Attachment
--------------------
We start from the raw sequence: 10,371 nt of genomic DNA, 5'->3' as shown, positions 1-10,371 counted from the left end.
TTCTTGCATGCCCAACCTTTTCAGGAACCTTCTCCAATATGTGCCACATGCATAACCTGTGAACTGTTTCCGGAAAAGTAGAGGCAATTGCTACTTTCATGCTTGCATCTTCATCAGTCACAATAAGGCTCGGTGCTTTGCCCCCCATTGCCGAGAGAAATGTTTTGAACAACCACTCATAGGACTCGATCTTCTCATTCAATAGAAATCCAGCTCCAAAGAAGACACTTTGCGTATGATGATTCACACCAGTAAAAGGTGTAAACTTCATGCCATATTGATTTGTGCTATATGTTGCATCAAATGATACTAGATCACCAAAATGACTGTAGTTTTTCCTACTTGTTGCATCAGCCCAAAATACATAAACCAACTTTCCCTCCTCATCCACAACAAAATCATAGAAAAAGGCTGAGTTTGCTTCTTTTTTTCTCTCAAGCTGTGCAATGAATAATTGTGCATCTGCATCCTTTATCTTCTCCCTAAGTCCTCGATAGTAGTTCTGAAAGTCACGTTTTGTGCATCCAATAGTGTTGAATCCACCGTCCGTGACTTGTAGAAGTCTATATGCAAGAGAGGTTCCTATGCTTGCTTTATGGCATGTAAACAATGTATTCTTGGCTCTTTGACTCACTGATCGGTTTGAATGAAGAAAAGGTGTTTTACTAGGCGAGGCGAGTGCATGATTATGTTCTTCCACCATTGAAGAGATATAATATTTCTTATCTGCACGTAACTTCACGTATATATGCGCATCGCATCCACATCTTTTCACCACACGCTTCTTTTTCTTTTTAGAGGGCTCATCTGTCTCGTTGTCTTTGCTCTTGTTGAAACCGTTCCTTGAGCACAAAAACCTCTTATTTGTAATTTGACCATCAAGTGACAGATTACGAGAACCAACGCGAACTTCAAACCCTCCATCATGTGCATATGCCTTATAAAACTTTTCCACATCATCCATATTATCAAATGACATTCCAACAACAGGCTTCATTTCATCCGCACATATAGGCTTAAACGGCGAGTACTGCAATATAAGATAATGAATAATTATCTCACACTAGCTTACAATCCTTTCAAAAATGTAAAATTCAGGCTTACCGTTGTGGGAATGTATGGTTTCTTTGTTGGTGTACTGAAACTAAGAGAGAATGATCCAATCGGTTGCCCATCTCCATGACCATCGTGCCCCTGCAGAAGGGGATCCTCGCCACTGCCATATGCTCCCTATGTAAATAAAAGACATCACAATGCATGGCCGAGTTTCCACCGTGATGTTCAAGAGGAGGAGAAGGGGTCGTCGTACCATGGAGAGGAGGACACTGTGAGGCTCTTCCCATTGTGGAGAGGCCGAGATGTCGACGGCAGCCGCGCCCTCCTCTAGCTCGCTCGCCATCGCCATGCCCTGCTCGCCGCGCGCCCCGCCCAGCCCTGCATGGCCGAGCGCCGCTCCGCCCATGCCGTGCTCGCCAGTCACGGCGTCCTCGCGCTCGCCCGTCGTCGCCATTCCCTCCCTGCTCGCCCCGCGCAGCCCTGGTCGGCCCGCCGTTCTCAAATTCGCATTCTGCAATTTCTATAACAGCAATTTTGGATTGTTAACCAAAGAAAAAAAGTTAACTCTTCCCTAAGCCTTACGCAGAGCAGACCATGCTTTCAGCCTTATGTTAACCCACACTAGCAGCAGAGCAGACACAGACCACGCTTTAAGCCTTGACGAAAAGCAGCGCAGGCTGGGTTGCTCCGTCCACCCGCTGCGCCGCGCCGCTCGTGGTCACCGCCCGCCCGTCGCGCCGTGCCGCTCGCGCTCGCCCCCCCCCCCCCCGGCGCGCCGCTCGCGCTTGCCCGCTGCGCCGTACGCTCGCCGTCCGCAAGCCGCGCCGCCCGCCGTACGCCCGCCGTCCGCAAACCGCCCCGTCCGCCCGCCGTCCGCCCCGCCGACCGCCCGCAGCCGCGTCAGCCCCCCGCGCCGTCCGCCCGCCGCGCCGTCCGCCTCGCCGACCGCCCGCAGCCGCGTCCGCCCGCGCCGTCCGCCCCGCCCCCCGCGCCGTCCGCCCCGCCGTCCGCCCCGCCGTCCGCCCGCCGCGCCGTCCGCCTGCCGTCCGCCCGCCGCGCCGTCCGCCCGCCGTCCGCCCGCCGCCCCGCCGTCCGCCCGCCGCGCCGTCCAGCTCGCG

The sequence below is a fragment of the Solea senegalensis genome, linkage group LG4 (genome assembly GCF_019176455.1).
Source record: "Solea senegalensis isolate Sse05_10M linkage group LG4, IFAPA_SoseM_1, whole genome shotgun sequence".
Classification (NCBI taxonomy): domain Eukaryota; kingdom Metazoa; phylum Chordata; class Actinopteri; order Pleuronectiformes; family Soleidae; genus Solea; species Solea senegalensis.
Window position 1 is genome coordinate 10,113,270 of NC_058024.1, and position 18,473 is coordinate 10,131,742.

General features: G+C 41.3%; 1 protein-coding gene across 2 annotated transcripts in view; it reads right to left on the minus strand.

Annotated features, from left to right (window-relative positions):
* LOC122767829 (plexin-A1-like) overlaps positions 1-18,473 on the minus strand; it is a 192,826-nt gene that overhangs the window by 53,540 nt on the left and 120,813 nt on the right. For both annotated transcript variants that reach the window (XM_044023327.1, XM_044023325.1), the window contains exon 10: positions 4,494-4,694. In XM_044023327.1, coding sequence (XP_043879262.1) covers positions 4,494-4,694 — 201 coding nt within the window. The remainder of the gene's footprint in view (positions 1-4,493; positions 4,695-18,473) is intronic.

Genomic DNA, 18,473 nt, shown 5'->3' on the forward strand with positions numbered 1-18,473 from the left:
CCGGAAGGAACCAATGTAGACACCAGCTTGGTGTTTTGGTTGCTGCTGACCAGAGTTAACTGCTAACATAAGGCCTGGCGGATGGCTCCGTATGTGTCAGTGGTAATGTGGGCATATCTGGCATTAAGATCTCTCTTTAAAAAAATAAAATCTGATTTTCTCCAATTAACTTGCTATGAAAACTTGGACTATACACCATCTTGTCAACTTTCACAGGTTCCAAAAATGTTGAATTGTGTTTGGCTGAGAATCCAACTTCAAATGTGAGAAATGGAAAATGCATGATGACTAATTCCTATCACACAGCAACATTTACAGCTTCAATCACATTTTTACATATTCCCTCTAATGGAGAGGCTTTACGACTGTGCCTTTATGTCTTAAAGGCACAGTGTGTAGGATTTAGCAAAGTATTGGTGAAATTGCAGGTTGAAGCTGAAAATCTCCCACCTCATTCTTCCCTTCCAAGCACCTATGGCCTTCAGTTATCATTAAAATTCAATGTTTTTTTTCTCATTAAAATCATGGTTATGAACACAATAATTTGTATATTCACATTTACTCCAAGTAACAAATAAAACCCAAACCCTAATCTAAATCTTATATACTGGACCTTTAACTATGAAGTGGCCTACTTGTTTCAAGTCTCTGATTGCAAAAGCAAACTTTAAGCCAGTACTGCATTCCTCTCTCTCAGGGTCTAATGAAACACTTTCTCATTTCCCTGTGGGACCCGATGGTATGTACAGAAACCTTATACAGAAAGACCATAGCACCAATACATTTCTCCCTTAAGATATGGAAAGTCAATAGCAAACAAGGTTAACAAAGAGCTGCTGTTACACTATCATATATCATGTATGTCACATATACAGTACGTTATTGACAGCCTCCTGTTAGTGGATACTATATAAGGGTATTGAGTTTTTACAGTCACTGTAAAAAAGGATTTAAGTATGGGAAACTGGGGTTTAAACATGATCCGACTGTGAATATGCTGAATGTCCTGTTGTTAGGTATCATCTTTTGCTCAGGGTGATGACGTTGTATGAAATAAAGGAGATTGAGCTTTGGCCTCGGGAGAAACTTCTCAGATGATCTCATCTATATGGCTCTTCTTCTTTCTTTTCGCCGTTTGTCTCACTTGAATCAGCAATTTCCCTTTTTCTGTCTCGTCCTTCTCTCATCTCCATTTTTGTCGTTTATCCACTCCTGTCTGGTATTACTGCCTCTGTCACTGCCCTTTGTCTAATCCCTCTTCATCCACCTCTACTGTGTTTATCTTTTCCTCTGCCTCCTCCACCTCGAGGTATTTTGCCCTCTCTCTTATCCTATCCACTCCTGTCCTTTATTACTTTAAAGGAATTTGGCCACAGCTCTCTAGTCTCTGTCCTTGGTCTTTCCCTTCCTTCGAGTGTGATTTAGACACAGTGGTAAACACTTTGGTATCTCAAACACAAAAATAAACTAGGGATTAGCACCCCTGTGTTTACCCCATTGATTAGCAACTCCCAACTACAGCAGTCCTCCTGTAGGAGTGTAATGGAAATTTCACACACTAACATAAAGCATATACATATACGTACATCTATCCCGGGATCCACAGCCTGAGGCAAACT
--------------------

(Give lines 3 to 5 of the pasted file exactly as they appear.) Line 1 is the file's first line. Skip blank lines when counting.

The sequence below is a fragment of the Solea senegalensis genome, linkage group LG4 (genome assembly GCF_019176455.1).
Source record: "Solea senegalensis isolate Sse05_10M linkage group LG4, IFAPA_SoseM_1, whole genome shotgun sequence".
Classification (NCBI taxonomy): domain Eukaryota; kingdom Metazoa; phylum Chordata; class Actinopteri; order Pleuronectiformes; family Soleidae; genus Solea; species Solea senegalensis.